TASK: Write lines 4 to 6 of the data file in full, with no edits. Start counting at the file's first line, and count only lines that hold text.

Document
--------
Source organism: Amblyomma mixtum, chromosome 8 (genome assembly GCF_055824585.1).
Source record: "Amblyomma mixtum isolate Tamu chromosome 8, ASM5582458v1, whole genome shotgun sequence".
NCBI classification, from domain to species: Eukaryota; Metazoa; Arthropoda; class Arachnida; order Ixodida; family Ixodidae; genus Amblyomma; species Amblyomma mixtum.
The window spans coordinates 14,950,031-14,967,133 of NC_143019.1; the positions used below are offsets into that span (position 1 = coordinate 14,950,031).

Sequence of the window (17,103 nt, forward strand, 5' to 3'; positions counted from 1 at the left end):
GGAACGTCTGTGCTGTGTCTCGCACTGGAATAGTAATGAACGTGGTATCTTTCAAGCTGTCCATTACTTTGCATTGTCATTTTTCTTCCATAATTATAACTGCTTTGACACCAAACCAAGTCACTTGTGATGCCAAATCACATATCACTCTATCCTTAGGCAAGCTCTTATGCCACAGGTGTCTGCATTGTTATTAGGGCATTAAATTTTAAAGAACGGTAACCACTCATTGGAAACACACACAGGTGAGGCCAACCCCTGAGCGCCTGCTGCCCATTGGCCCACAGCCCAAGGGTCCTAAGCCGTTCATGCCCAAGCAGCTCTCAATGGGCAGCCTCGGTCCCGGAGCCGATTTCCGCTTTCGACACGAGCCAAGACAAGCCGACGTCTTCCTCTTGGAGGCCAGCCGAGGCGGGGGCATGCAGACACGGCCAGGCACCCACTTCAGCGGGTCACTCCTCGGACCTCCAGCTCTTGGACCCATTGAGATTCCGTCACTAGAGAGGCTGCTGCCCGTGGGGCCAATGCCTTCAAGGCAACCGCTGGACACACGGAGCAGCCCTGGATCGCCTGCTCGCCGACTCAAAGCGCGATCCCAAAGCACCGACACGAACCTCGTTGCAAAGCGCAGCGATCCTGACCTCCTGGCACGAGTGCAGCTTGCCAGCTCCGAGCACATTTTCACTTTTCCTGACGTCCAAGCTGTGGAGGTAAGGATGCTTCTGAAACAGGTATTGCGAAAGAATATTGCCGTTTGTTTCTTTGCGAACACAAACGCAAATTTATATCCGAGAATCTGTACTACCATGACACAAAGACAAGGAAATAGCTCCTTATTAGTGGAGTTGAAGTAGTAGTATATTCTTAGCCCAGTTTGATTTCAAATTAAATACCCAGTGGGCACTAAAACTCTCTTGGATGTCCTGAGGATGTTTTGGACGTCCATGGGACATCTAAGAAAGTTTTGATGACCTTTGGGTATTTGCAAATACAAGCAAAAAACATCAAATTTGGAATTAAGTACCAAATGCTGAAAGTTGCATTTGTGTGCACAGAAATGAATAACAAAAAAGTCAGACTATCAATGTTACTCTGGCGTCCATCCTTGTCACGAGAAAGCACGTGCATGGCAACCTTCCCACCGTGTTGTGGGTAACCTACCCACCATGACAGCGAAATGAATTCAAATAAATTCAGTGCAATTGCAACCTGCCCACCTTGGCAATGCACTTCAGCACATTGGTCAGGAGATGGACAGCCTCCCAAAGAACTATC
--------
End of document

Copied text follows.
The window spans coordinates 14,950,031-14,967,133 of NC_143019.1; the positions used below are offsets into that span (position 1 = coordinate 14,950,031).

Sequence of the window (17,103 nt, forward strand, 5' to 3'; positions counted from 1 at the left end):
GGAACGTCTGTGCTGTGTCTCGCACTGGAATAGTAATGAACGTGGTATCTTTCAAGCTGTCCATTACTTTGCATTGTCATTTTTCTTCCATAATTATAACTGCTTTGACACCAAACCAAGTCACTTGTGATGCCAAATCACATATCACTCTATCCTTAGGCAAGCTCTTATGCCACAGGTGTCTGCATTGTTATTAGGGCATTAAATTTTAAAGAACGGTAACCACTCATTGGAAACACACACAGGTGAGGCCAACCCCTGAGCGCCTGCTGCCCATTGGCCCACAGCCCAAGGGTCCTAAGCCGTTCATGCCCAAGCAGCTCTCAATGGGCAGCCTCGGTCCCGGAGCCGATTTCCGCTTTCGACACGAGCCAAGACAAGCCGACGTCTTCCTCTTGGAGGCCAGCCGAGGCGGGGGCATGCAGACACGGCCAGGCACCCACTTCAGCGGGTCACTCCTCGGACCTCCAGCTCTTGGACCCATTGAGATTCCGTCACTAGAGAGGCTGCTGCCCGTGGGGCCAATGCCTTCAAGGCAACCGCTGGACACACGGAGCAGCCCTGGATCGCCTGCTCGCCGACTCAAAGCGCGATCCCAAAGCACCGACACGAACCTCGTTGCAAAGCGCAGCGATCCTGACCTCCTGGCACGAGTGCAGCTTGCCAGCTCCGAGCACATTTTCACTTTTCCTGACGTCCAAGCTGTGGAGGTAAGGATGCTTCTGAAACAGGTATTGCGAAAGAATATTGCCGTTTGTTTCTTTGCGAACACAAACGCAAATTTATATCCGAGAATCTGTACTACCATGACACAAAGACAAGGAAATAGCTCCTTATTAGTGGAGTTGAAGTAGTAGTATATTCTTAGCCCAGTTTGATTTCAAATTAAATACCCAGTGGGCACTAAAACTCTCTTGGATGTCCTGAGGATGTTTTGGACGTCCATGGGACATCTAAGAAAGTTTTGATGACCTTTGGGTATTTGCAAATACAAGCAAAAAACATCAAATTTGGAATTAAGTACCAAATGCTGAAAGTTGCATTTGTGTGCACAGAAATGAATAACAAAAAAGTCAGACTATCAATGTTACTCTGGCGTCCATCCTTGTCACGAGAAAGCACGTGCATGGCAACCTTCCCACCGTGTTGTGGGTAACCTACCCACCATGACAGCGAAATGAATTCAAATAAATTCAGTGCAATTGCAACCTGCCCACCTTGGCAATGCACTTCAGCACATTGGTCAGGAGATGGACAGCCTCCCAAAGAACTATC